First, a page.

Germantown School District faces a deficit

April 29, 2014

Declining enrollment could force the Germantown School District to make some tough decisions as it works toward a 2014-15 budget.

The board on Monday, April 28, reviewed a preliminary draft of the budget, which Director of Business and Auxiliary Services Ric Ericksen said includes a structural deficit of as much as $1.5 million.

Currently the proposed budget does not account for the impact of the Affordable Care Act and any possible staffing changes being considered by the board's personnel committee.

"It's definitely still a work in progress," Ericksen said of the proposed budget, which includes a 2.5 percent increase year over year from the 2013-14 budget, in addition to a decrease of state-incurred revenue from state aid or property taxes of as much as $271,384.

It is the first time Ericksen could recall the district to be in a declining enrollment situation, which he said is definitely a concern as the board works toward a balanced budget.

For formula calculation purposes, Ericksen said the district lost 18 students in 2011-12, and 80 students in 2012-13. Projections for 2014-15 include a declne of as many as 51 students.

Given what Erickson calls a conservative, worst-case scenario, he also reviewed with the board how the $8.7 million projected fund balance at year-end could be affected should the board opt to dip into it to account for the projected shortfall.

"What we run into is spacing issues," said board President Bob Soderberg. "We are looking at what we can do as a district to restructure ... how we do enrollment and what we are able to provide for students."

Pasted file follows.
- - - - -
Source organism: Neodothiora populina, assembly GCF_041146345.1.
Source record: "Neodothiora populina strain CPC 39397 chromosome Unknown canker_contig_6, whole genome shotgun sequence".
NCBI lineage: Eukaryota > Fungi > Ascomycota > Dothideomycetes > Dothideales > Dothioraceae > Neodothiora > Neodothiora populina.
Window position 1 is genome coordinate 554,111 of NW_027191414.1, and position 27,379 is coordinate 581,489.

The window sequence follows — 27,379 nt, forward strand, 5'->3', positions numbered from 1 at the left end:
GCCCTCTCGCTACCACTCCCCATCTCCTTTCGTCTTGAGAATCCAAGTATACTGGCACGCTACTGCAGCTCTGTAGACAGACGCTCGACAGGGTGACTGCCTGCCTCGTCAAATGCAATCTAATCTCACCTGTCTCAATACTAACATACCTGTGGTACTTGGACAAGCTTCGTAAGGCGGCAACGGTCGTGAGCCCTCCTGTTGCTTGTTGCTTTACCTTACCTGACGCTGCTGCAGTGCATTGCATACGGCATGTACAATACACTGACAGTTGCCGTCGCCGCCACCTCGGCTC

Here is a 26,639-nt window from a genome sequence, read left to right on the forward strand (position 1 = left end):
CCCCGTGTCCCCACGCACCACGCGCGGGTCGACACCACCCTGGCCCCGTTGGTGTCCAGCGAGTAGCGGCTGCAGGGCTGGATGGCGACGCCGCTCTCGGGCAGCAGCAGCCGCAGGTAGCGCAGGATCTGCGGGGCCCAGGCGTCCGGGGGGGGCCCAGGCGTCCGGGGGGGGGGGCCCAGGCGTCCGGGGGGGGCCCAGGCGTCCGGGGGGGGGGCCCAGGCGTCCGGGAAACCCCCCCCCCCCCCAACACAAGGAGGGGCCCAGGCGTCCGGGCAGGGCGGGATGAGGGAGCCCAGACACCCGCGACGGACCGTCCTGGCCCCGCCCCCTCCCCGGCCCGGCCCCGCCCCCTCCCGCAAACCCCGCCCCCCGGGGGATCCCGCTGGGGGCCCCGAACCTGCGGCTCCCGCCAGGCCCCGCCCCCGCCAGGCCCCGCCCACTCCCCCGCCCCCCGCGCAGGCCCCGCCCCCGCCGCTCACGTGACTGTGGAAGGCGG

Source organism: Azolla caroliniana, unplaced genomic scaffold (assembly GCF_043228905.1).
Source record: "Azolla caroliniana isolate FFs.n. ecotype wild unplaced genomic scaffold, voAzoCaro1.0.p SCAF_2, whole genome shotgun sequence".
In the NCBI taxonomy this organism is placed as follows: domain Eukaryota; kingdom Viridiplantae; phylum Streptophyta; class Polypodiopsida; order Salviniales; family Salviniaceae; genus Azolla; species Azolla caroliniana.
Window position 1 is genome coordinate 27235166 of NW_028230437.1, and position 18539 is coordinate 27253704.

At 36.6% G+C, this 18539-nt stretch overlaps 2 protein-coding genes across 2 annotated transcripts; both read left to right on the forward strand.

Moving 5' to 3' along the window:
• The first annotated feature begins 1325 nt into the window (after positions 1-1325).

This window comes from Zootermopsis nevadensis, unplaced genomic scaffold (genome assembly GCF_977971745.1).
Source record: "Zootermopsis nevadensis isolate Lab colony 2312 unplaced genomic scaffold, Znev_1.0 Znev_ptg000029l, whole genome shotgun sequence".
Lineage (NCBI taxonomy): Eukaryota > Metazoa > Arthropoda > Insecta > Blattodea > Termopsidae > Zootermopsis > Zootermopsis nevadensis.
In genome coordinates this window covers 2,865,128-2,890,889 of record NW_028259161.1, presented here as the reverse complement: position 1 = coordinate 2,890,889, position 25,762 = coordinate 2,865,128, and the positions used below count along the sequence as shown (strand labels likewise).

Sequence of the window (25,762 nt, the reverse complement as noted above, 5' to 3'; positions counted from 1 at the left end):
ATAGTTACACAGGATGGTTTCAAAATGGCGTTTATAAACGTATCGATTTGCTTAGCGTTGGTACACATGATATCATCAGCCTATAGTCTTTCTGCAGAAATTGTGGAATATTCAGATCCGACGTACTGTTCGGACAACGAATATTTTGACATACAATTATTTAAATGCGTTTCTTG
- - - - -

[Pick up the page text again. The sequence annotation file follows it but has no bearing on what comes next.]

The general fund will be reduced by the board's decision last month to use $400,000 of to improve safety in schools through compartmentalization, plus possibly covering the $1.5 million deficit.

But Ericksen the remaining $6.8 million still exceeds the board's targeted fund balance by 3.6 percent.

That idea was met with disdain by Soderberg, who said he would rather focus on cutting expenses than take anything additional from the fund balance.

"I recognize these are very challenging times, but I completely disagree with (taking that amount out of fund balance)," he said.

According to Superintendent Jeff Holmes, expenses are indeed being examined.

"It was important to me for the board to get a heads up as to where we are headed," Holmes said. "Under current trends, the board needs to see those numbers."

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